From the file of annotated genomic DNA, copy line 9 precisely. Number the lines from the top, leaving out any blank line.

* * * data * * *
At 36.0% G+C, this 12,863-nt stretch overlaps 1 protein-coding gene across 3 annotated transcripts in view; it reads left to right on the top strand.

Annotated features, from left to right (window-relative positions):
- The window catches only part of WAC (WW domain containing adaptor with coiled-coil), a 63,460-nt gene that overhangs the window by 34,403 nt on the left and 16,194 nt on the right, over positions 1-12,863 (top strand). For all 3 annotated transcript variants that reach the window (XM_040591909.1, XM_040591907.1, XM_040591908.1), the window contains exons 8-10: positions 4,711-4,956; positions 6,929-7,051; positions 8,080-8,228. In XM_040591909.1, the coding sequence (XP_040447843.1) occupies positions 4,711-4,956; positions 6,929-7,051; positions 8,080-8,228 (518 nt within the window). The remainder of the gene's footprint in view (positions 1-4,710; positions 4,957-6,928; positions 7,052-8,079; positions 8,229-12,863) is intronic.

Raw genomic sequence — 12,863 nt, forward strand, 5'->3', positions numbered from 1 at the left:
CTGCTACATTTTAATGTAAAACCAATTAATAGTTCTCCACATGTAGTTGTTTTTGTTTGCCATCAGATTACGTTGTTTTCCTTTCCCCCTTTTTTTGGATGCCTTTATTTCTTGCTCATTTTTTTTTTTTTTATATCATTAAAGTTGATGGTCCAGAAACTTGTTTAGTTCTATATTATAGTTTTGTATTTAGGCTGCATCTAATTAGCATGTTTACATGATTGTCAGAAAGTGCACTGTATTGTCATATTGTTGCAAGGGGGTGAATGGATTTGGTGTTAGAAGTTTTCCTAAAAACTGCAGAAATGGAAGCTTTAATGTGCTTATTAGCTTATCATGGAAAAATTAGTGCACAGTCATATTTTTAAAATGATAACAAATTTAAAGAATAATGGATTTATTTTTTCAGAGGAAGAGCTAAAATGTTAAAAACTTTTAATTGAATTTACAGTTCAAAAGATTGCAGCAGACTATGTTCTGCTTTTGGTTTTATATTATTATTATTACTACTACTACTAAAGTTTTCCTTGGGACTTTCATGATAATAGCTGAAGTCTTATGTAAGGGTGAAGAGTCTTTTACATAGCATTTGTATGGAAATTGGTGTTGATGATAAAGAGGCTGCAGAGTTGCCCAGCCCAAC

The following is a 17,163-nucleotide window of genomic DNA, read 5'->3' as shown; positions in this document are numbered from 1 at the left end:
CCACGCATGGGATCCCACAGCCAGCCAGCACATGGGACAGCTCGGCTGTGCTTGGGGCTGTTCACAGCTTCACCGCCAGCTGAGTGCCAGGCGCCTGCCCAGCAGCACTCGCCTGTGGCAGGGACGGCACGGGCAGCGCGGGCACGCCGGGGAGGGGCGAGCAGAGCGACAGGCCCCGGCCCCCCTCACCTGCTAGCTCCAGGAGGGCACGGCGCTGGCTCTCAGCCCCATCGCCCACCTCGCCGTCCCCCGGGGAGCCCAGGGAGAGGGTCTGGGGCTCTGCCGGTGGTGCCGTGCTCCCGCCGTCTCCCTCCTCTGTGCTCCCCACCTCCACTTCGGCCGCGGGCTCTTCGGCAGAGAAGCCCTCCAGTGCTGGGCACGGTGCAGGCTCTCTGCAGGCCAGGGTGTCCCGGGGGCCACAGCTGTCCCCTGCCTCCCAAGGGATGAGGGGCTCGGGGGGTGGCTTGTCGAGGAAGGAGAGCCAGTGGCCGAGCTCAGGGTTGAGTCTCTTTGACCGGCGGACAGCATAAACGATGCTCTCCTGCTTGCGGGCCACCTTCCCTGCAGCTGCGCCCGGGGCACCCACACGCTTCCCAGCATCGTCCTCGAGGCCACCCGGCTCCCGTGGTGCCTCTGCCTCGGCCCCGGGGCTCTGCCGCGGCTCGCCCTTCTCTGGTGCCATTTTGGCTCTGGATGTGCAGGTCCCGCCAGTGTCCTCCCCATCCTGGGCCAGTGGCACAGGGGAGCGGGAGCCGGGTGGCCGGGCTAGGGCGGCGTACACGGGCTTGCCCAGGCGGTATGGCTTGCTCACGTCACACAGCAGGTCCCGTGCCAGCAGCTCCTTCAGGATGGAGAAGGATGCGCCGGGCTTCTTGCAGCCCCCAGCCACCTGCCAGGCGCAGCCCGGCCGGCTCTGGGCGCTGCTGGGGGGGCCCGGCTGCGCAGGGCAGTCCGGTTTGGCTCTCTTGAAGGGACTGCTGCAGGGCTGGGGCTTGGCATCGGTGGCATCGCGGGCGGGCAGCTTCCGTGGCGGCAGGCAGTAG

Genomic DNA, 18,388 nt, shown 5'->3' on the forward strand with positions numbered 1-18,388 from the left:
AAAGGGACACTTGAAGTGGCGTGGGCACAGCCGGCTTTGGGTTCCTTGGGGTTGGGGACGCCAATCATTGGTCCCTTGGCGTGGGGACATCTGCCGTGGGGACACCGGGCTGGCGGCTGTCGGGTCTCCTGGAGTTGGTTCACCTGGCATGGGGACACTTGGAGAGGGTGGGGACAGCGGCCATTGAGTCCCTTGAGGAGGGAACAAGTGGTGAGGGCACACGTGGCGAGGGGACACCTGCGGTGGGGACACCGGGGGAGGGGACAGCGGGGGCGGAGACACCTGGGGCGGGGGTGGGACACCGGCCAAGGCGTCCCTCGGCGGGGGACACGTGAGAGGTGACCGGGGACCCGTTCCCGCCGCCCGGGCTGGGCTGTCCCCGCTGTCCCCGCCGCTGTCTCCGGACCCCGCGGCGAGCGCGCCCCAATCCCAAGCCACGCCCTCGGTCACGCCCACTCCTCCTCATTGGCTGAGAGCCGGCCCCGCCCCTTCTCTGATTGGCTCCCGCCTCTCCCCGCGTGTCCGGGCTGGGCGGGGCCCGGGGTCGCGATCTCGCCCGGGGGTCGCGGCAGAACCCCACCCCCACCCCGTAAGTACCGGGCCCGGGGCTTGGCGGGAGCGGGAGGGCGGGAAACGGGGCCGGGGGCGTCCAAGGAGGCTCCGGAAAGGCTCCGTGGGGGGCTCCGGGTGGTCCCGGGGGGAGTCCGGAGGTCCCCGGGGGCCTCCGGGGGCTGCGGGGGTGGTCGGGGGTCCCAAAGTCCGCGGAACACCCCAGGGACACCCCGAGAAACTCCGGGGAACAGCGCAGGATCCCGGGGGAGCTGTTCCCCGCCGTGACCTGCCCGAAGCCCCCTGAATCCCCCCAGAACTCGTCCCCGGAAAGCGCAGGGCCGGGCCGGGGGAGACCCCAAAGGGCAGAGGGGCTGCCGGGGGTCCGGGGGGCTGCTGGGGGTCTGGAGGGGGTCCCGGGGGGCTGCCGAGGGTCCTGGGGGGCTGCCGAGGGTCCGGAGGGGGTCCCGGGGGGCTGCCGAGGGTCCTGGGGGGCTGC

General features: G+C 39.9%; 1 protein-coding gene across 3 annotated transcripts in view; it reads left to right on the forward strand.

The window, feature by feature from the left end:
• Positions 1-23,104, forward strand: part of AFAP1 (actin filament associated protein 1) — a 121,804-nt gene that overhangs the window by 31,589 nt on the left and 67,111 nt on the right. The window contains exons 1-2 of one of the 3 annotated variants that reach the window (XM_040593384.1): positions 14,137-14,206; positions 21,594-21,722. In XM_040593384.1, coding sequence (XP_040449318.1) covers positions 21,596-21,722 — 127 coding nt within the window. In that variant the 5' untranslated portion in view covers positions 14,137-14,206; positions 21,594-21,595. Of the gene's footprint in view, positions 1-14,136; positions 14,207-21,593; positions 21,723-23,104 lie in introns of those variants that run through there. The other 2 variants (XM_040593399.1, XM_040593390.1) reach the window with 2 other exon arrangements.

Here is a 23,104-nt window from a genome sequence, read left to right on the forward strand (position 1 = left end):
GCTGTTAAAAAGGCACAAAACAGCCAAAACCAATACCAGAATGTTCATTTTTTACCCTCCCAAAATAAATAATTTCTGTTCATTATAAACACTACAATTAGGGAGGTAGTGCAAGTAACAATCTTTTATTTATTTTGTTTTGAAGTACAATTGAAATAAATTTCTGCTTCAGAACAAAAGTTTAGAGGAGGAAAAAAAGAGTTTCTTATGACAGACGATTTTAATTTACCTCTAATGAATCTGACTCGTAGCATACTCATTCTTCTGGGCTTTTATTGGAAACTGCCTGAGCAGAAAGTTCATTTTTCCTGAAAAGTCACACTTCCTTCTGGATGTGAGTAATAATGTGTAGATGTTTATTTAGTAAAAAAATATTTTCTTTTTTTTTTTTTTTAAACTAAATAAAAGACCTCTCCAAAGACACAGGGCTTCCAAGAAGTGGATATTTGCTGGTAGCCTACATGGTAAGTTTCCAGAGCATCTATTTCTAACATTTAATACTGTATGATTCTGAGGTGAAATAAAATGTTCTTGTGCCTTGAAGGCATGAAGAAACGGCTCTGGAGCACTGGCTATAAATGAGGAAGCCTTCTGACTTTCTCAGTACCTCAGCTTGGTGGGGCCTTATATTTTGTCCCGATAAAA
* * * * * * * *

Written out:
AAAGGGACACTTGAAGTGGCGTGGGCACAGCCGGCTTTGGGTTCCTTGGGGTTGGGGACGCCAATCATTGGTCCCTTGGCGTGGGGACATCTGCCGTGGGGACACCGGGCTGGCGGCTGTCGGGTCTCCTGGAGTTGGTTCACCTGGCATGGGGACACTTGGAGAGGGTGGGGACAGCGGCCATTGAGTCCCTTGAGGAGGGAACAAGTGGTGAGGGCACACGTGGCGAGGGGACACCTGCGGTGGGGACACCGGGGGAGGGGACAGCGGGGGCGGAGACACCTGGGGCGGGGGTGGGACACCGGCCAAGGCGTCCCTCGGCGGGGGACACGTGAGAGGTGACCGGGGACCCGTTCCCGCCGCCCGGGCTGGGCTGTCCCCGCTGTCCCCGCCGCTGTCTCCGGACCCCGCGGCGAGCGCGCCCCAATCCCAAGCCACGCCCTCGGTCACGCCCACTCCTCCTCATTGGCTGAGAGCCGGCCCCGCCCCTTCTCTGATTGGCTCCCGCCTCTCCCCGCGTGTCCGGGCTGGGCGGGGCCCGGGGTCGCGATCTCGCCCGGGGGTCGCGGCAGAACCCCACCCCCACCCCGTAAGTACCGGGCCCGGGGCTTGGCGGGAGCGGGAGGGCGGGAAACGGGGCCGGGGGCGTCCAAGGAGGCTCCGGAAAGGCTCCGTGGGGGGCTCCGGGTGGTCCCGGGGGGAGTCCGGAGGTCCCCGGGGGCCTCCGGGGGCTGCGGGGGTGGTCGGGGGTCCCAAAGTCCGCGGAACACCCCAGGGACACCCCGAGAAACTCCGGGGAACAGCGCAGGATCCCGGGGGAGCTGTTCCCCGCCGTGACCTGCCCGAAGCCCCCTGAATCCCCCCAGAACTCGTCCCCGGAAAGCGCAGGGCCGGGCCGGGGGAGACCCCAAAGGGCAGAGGGGCTGCCGGGGGTCCGGGGGGCTGCTGGGGGTCTGGAGGGGGTCCCGGGGGGCTGCCGAGGGTCCTGGGGGGCTGCCGAGGGTCCGGAGGGGGTCCCGGGGGGCTGCCGAGGGTCCTGGGGGGCTGC